Decolonising Artificial Intelligence?
The idea of artificial intelligence (AI) was codified at a conference in the American summer of 1956. It was summarised to mean the attempts to 'make machines use language, form abstractions and concepts, solve the kinds of problems now reserved for humans, and improve themselves'. That initial formulation, a product of a particular time and place, has framed a great deal of research ever since. But what exactly is AI in 2019, and why does it loom so very large in our conversations about the future? In this talk, Professor Genevieve Bell will explore the ways in which AI, and our imaginings of it, could be subject to an anthropologically inspired set of interventions.
Professor Genevieve Bell, Australian National University
Professor Genevieve Bell
Australian National University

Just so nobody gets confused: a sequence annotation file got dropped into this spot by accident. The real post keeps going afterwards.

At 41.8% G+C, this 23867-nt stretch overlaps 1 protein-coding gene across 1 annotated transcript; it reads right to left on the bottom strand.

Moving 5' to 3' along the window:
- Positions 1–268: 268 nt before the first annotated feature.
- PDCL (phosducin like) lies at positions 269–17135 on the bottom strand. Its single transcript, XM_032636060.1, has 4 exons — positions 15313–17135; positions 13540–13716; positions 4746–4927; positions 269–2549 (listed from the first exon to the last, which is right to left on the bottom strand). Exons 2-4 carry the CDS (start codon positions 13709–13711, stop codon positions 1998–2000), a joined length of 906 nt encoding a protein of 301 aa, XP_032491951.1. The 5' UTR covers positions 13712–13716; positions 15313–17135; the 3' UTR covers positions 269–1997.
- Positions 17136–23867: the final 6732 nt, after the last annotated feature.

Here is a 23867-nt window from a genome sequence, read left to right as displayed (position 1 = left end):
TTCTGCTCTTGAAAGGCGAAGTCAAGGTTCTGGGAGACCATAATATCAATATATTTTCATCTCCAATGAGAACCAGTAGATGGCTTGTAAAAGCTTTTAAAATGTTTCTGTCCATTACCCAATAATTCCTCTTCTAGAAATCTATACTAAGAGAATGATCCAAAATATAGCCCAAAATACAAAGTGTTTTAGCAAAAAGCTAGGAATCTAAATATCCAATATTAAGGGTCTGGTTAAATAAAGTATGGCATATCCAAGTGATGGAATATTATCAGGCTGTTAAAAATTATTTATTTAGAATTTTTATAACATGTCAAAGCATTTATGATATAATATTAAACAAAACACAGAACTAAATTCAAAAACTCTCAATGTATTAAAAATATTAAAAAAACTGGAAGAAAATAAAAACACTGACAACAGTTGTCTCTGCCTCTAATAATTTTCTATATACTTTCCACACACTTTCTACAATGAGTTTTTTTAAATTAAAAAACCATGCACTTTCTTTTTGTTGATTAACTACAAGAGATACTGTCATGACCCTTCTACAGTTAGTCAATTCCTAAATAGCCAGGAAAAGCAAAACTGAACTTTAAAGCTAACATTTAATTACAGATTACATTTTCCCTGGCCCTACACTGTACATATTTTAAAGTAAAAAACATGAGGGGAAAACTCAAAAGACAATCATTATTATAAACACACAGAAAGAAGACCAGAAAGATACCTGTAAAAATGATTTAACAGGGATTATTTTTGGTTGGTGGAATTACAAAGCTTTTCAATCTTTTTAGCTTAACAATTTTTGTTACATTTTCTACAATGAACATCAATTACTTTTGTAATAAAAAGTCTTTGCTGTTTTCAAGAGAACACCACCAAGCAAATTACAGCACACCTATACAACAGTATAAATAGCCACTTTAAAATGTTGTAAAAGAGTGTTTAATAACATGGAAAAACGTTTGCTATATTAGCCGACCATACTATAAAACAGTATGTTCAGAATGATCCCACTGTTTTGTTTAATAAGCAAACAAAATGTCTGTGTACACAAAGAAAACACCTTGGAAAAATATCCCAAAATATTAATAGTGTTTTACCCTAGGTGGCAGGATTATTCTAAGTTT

Professor Genevieve Bell is a cultural anthropologist, best known for her work at the intersection of cultural practice and technology development. She currently heads the Autonomy, Agency and Assurance (3A) Institute, cofounded by the ANU and CSIRO's Data61, which is tasked with building a new applied science around the management of artificial intelligence, data, technology and their impact on humanity. Professor Bell is the inaugural appointee to the Florence Violet McKenzie Chair at the ANU, named in honour Australia’s first female electrical engineer, which promotes the inclusive use of technology in society. She presented the highly acclaimed ABC Boyer Lectures for 2017, in which she investigated what it means to be human and Australian in a digital world. Professor Bell is also a NonExecutive Director of the Commonwealth Bank of Australia Board; member of the Prime Minister’s National Science and Technology Council; and a Fellow of the Australian Academy of Technology and Engineering (ATSE).